Only a quarter of people feel that work is central to their lives, and around one-third would like to make changes to their working arrangements, research from the CIPD has found.
This compares to around half of those surveyed for comparable work in 2005, suggesting the importance of work and career has diminished over the past 10 years.
Of the 35% of employees who said they would like to change their working arrangements, 43% said they would most like to change the start or finish time of their working day.
Just under half (45%) of employees admitted to taking phone calls or responding to emails outside of contracted working hours, and one-third of these said this was through choice, rather than being pressured to do so.
One-fifth of those surveyed work from home at least once a week, while a further one-fifth said they would like more flexibility over where they worked.
The CIPD urged employers to reconsider working arrangements so that employees’ expectations are better matched with business needs.
Ksenia Zheltoukhova, CIPD research adviser, said: “Our research provides clear evidence that many businesses are out of step with employee expectations, although by meeting employee expectations, they stand to have greater employee engagement, a more productive workforce and stronger organisational performance.”
“To achieve this though, organisations must question assumptions about people management practices and processes, and establish working solutions that are of value both to individuals and to the business.”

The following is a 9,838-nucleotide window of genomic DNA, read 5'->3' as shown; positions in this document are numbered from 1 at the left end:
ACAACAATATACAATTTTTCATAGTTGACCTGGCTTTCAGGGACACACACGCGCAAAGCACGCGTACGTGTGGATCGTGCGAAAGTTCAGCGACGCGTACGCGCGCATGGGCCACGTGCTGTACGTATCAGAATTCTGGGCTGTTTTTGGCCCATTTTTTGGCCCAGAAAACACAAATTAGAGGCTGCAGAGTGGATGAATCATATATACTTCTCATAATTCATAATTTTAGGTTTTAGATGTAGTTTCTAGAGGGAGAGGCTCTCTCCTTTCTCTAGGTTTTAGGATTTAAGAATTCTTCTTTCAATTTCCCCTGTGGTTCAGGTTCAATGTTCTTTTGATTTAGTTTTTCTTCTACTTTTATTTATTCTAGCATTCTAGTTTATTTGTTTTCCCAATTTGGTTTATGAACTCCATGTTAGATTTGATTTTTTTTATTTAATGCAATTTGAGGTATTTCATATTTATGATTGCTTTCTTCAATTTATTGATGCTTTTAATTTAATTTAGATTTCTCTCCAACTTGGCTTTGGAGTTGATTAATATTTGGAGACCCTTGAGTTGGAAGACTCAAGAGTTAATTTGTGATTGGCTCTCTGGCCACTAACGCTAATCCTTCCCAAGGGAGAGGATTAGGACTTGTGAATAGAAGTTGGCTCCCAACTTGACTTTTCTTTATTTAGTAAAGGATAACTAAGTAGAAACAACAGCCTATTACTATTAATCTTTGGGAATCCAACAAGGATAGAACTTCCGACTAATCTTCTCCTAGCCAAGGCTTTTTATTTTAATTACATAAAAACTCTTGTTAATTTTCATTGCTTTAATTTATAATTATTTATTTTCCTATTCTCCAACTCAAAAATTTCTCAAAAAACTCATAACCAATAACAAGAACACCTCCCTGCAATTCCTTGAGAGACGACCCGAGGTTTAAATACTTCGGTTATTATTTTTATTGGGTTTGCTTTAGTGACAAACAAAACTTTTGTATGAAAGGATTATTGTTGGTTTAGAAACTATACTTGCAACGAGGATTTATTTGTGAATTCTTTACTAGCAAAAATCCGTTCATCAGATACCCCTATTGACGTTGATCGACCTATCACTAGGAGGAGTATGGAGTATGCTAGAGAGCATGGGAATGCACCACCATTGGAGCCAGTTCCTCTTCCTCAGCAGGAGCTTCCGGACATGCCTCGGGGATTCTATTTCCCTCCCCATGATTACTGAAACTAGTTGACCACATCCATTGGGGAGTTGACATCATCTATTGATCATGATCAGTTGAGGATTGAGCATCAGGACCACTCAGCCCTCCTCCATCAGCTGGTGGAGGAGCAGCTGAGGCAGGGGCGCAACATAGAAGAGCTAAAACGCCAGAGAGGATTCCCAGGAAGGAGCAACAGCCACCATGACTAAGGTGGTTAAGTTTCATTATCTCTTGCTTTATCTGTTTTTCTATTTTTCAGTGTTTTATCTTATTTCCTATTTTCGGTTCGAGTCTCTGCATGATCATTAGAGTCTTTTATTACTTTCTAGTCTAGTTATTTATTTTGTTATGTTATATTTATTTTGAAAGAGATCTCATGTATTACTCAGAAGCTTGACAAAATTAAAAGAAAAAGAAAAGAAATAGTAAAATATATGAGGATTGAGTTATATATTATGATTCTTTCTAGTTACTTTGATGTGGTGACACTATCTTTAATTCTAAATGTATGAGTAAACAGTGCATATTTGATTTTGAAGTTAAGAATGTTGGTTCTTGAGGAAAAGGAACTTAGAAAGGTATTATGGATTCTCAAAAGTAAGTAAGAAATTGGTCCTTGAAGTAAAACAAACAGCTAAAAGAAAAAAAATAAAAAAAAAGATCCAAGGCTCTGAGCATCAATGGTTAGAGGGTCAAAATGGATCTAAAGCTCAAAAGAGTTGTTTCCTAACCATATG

The report highlights how almost two-thirds of organisations feel workforce planning is a key focus, while 54% think learning and development is a priority.
At larger organisations, they were more likely to be preparing the workforce to be responsive to change, with 38% of respondents citing this as a key concern, compared with just 22% of smaller employers. The focus for smaller enterprises (employing fewer than 250 people) tended to be growth, rather than improving responsiveness.
Zheltoukhova advises there are three key ways in which employers can boost the agility of their workforce and increase engagement and productivity.
These are: looking at workforce composition, for example the combination of staff on permanent and fixed-term contracts; provision of flexible working arrangements and how these are agreed; and how skills are distributed and developed across the organisation, for example by multi-skilling certain staff.
Fiona Cannon, director at the Agile Future Forum, added: “The way we work – where, when, how and in what role – has been changing and the speed of this change is accelerating. The traditional model of work used by most UK organisations needs to change too.”
CIPD chief executive Peter Cheese will tell delegates at the conference that they must “seize opportunities” and “unlock the potential of people”. Speaking ahead of his opening address, he said: “The challenges organisations and their leaders face are people challenges. We need to invest more in building for the future, as individuals and collectively as a profession.”